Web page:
U2 101 – Staring at the Sun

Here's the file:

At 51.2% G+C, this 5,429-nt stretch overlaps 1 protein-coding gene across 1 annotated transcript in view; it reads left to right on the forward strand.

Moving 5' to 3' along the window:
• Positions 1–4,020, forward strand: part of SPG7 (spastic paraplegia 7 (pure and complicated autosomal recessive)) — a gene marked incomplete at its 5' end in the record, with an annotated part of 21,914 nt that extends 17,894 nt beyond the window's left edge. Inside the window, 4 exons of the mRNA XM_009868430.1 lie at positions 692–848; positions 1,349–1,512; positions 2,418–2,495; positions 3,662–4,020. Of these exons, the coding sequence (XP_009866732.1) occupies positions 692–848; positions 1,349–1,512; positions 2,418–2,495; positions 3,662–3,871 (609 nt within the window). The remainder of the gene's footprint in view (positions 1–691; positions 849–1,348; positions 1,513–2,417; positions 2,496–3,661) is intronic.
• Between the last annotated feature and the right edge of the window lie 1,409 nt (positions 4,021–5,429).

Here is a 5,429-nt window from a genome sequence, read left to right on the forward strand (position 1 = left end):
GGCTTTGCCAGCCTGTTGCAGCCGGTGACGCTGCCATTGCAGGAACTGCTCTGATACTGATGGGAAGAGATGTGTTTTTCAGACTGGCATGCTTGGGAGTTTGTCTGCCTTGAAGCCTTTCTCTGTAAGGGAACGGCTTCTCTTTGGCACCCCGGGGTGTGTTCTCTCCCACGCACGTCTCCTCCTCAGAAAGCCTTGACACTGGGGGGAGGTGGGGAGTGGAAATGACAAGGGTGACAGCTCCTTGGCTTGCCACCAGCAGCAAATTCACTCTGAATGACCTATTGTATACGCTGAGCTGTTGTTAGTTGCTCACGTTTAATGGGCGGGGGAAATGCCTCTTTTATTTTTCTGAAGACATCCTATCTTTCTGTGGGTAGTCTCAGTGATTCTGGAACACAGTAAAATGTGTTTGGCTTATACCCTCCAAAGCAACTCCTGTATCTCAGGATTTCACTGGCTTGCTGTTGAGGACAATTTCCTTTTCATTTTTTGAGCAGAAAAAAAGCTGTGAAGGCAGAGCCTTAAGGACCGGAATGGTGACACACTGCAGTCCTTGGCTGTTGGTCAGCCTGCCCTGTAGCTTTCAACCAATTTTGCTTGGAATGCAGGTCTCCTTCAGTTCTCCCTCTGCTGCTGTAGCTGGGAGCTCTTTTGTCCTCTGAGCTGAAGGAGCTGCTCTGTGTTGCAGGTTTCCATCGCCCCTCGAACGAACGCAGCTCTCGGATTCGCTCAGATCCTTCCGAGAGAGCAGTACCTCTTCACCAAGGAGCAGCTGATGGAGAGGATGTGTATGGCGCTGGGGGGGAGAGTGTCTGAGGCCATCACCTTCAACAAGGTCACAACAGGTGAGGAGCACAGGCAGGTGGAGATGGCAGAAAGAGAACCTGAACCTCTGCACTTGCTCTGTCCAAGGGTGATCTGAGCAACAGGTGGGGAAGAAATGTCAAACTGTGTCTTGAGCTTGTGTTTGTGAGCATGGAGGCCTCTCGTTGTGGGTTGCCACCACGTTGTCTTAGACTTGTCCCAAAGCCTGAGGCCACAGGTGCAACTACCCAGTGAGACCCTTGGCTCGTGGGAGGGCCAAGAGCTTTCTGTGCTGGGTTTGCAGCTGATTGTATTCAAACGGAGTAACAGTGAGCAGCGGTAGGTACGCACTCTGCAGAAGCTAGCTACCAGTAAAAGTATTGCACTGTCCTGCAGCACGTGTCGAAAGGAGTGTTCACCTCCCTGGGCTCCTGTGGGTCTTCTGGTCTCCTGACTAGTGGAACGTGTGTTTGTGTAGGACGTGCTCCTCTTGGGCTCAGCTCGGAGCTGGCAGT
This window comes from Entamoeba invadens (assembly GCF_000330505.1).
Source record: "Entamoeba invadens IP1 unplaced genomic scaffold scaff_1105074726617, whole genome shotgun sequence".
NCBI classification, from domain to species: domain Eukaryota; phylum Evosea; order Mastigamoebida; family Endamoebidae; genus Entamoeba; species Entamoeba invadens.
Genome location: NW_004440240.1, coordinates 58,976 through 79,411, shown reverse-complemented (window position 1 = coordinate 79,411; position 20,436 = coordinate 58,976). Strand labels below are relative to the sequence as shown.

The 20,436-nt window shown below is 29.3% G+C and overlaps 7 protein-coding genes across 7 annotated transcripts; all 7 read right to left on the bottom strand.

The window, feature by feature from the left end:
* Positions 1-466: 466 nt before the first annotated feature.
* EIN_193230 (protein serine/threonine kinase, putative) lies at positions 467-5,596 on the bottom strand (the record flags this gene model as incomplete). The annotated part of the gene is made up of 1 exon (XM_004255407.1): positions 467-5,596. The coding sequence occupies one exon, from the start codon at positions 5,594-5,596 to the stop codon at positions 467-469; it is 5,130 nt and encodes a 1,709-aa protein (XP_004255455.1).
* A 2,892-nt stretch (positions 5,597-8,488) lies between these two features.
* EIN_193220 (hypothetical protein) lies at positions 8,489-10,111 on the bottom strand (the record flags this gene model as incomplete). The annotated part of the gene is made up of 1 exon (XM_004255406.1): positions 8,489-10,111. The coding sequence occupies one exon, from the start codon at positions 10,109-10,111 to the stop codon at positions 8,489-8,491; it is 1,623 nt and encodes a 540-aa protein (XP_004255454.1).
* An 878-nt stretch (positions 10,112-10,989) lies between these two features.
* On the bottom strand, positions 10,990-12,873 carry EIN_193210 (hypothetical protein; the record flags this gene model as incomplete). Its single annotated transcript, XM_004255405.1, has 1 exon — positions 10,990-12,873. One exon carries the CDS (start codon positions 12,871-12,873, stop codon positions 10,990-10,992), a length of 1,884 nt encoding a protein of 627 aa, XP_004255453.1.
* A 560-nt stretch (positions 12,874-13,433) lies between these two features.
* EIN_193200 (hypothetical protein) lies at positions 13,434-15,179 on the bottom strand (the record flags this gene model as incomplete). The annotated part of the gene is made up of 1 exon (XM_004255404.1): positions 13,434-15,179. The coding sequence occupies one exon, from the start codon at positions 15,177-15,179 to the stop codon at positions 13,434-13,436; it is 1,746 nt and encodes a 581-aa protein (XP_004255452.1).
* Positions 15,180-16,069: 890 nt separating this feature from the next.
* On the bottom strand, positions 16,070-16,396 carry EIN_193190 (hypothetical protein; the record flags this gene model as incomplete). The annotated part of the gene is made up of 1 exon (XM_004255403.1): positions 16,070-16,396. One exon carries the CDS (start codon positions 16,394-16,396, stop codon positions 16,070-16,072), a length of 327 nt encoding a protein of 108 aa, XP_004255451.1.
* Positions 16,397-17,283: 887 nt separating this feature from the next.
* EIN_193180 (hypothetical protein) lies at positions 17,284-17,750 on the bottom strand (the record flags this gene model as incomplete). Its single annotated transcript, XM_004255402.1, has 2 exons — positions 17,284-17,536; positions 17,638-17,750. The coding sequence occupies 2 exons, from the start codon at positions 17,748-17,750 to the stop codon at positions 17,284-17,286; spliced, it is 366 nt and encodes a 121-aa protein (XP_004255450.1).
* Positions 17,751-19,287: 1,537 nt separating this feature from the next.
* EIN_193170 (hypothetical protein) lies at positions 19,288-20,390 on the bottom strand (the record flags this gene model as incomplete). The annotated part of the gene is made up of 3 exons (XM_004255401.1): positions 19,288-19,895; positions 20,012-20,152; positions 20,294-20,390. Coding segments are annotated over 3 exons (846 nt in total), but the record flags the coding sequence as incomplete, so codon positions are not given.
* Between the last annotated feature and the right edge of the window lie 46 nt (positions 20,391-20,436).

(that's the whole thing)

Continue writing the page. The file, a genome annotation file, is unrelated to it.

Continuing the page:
U2101Of course, like all U2 fans, my mind is on the ongoing saga concerning the long-awaited 13th album. Is it delayed, or isn’t it? What if it never comes out – does that mean the band will never tour sing038-01again? I don’t need to rehash the whole painful debacle for you, but it did get me thinking about what happened the last time U2 rushed an album out before they were ready. I truly love Pop, despite all the bad press, and I feel that It contains some fabulous songs, songs that I really wish the band would revisit live, like “Gone”, “Please”, and “Staring at the Sun”. That last one is the one I want to talk about today. I think that as far as straight, radio-friendly pop music goes, it’s among the best the band’s ever recorded. It’s got a great guitar part, some real heavy lyrics, and a hook that qualifies as an honest-to-goodness ear-worm. I used to work at a record store, and when the Best of 1990-2000 set was released, we had an in-store promo copy that I made sure was played several times a day for at least a month. “Staring at the Sun” was the song on that promo that those who were unfamiliar with U2 came to enjoy the most, out of everything on that disc. More than “Beautiful Day”, “Mysterious Ways”, “One”, or any of the other songs on that Best of album that we might think of as obvious favorites, so I honestly believe in the song, as both an unappreciated U2 classic and a song with genuine crossover appeal. When Staring at the Sun made it’s live debut, though, back in April, 1997, at the first Pop*Mart show – it sounded like crap. The story goes that U2 were so confident as they were recording Pop that they told Paul McGuinness to go ahead and schedule the tour. As the tour dates loomed closer and closer, though, the alb012-07album still wasn’t done, and they ended up using the time that should have been spent rehearsing for the tour, finishing the album. The tour, especially at the early dates, suffered. “Staring at the Sun”, especially that first night, sounded like each member of the band was playing a different song, and playing them all poorly. It was so bad that they actually stopped halfway through and tried the song again. The second try that night was better, for sure – the tempo was improved, and the band were all on the same page – but it still sounded rough. It sounded like they hadn’t rehearsed it properly, which was exactly the case. The band continued to work on the song over the next month or so, and it did improve to the point that listening back today doesn’t make me cringe in embarrassment. They even nailed it once or twice, (May 22nd is probably my favorite performance of this arrangement) but on other nights it was nearly as bad as that first attempt (May 14th actually saw a repeat of the “stop partway through and start over” technique). Finally, on June 1st, they seem to have had enough. That night, the song was first played in it’s now familiar acoustic arrangement, by just Bono and Edge, which was the version that was played every night for the remainder of the Pop*Mart tour. This stripped-back arrangement has undeniable appeal, with some lovely polyphonous vocals from the singer and guitarist, who I’ve always thought harmonized wonderfully. The band obviously felt the same way, as recordings of this style have even seen a couple of official releases, most notably on 1997’s Pop*Heart EP, and the Hasta La Vista, Baby fan club release from 2000.